Wednesday, October 22, 2008

safari time

tanzanian landscape

A six day safari in hindsight was a little too long.

I won't bore you with loads of chat about Zebras, Giraffes and Lions, or post a plethora of pictures of same. You all know what African animals are like and as most of us have been exposed to the wonders of David Attenborough, my own collection of photos is embarrassingly amateurish.

zebra crossing (groan...)

But in a nutshell, Neil and I began at a place called Lake Manyara which gave us our first glimpse of Hippos, Gazelle, Monkeys and also Elephants up close. It was here that we had a baby elephant getting a little stroppy and practicing being aggressive with us. It would advance towards our landrover stamping its feet and shaking its head and then turn scaredy cat and run into the bushes. Shortly after it would emerge and do the same thing. Very endearing.

From Manyara we took a long drive via Olduvai Gorge where they found the earliest hominid footprints,

olduvai gorge

out into the Serengeti. It was here we saw our first leopard.

It was also here that I was chased by a hippo.

We had gone out around 6am for an early morning game drive. We found ourselves at the hippo pool, which also happens to be one of the few places you are allowed out of your vehicle. The pool is a couple of metres down a muddy slope - far too steep for the unwieldy beasts to scale. But to one side there is a cluster of thick bushes, and when we stopped the landrover a large hippo suddenly emerged from the bushes to within a few metres of us and bellowed at us before disappearing back into the undergrowth.

After a short while it seemed like the animal had wandered back down to the pool.

So we left the car and I wandered over to the muddy bank overlooking the pool. I decided to use the 'film' option on my camera for the first time as the hippos were moving about and yawning a lot.

I began filming when suddenly I heard our guide yell "Hippo....RUN!!"

I spun around, took a step, slipped in the mud, hit the ground, sprang up, lost a shoe - hesitated between saving my shoe or saving my life for several minutes, then finally made it back to the car.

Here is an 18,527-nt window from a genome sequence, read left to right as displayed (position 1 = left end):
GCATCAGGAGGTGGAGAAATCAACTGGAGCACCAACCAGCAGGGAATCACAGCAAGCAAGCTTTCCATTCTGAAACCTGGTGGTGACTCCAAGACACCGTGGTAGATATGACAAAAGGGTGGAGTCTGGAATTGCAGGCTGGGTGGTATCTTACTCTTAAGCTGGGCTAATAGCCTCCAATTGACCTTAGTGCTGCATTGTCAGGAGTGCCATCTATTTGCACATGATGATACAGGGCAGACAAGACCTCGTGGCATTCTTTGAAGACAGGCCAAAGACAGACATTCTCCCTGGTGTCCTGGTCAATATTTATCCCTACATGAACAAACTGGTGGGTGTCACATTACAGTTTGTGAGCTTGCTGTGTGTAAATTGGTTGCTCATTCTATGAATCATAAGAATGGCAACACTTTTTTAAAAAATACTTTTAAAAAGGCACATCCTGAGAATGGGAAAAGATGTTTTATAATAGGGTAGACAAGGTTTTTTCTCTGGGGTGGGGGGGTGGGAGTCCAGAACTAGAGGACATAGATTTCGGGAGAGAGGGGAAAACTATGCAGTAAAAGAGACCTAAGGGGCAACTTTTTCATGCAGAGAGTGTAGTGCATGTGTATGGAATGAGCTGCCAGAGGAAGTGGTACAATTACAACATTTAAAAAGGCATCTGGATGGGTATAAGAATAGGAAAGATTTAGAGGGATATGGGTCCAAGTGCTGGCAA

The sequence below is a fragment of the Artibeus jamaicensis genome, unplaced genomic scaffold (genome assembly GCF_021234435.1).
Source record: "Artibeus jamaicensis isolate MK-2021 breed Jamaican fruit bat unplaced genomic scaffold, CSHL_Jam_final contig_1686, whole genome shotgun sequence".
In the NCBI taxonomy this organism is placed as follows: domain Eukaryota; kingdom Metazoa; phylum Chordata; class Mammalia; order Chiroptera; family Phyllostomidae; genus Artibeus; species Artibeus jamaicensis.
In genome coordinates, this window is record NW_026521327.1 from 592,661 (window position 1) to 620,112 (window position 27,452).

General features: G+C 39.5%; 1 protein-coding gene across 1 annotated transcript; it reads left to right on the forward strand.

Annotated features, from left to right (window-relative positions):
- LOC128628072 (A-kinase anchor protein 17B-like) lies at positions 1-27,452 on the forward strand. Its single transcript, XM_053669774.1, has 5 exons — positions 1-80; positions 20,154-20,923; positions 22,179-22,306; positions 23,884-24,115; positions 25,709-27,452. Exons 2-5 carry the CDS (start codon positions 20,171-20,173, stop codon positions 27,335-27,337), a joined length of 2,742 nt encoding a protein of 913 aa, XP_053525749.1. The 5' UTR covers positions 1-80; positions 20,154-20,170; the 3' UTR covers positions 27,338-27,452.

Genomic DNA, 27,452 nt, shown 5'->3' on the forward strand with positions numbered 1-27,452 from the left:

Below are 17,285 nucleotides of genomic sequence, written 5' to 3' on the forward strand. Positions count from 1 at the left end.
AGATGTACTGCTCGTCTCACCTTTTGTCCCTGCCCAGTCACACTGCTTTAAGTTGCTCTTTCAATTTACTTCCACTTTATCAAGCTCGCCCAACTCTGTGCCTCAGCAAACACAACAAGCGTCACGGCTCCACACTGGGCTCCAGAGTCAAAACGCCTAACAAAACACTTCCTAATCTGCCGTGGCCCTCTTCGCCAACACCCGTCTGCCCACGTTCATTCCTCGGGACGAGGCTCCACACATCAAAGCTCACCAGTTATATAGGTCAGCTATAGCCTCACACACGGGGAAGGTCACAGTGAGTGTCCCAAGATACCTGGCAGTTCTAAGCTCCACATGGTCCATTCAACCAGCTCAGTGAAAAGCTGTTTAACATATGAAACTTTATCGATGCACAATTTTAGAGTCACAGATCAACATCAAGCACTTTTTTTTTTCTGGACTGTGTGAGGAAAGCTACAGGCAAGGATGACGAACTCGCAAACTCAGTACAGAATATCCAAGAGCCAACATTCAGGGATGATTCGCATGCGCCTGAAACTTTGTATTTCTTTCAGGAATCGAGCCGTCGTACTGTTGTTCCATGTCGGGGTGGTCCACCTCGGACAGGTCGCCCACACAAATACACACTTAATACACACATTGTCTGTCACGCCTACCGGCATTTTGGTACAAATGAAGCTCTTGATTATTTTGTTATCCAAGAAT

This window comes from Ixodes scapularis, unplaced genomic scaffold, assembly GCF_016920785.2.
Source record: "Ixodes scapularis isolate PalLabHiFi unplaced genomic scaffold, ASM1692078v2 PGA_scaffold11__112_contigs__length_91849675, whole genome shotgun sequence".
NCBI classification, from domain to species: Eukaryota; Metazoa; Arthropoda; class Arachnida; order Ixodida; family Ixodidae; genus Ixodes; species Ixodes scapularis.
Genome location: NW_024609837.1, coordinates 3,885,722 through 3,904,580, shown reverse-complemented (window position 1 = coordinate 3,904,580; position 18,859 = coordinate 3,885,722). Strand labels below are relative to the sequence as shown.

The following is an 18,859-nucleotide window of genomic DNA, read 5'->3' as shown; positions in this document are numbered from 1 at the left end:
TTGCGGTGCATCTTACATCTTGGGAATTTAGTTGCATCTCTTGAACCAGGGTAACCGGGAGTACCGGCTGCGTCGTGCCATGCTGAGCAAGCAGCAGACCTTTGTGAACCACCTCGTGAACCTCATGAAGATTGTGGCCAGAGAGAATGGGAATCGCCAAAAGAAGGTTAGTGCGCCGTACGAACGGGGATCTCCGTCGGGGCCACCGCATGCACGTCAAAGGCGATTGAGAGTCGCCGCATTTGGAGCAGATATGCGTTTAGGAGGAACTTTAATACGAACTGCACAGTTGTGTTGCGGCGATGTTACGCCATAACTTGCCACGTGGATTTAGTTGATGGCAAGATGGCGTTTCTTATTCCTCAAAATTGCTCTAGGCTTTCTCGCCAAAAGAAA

By this time, said hippo had given up on us as a bad joke and gone back to bathing. My camera was still running, and when I played it back to our guide he was weeping with laughter. I will try and post the video when I get home.

hippo pool

After Serengeti we went to Ngorongoro crater, where we rounded up our 'Big Five' (Lion, Leopard, Water Buffalo, Elephant and Rhino) by spotting (from a distance) the Black Rhinoceros.

From Ngorongoro we then headed to a Bushman's camp. These bushmen are different from the Masai, and live a far more basic and nomadic life. They sleep on animal skins and do not build shelters except in the 'wet', and appear to keep no possessions except minimal clothing, weapons and (I'm guessing) a few pots for water and cooking.

We joined a small group of men for an early morning hunt. Not the most ideal adventure for a vegetarian. Fortunately, big game is scarce this time of year so their hunt consisted of a solitary bird for the time we were with them. (Not so fortunate for said bird).


But it was fascinating to watch one of the men making an arrow when we first arrived.

Finally, our last game drive was at a place called Tarangire. This was another park that gave us more of the same.

dusty and tired

One of the things that I was particularly struck by were the baobabs. These magnificent trees were sometimes enormous in scale, and were currently without their foliage. Their stark silhouettes against the darkening African skies is an image I will long remember.

beautiful baobab

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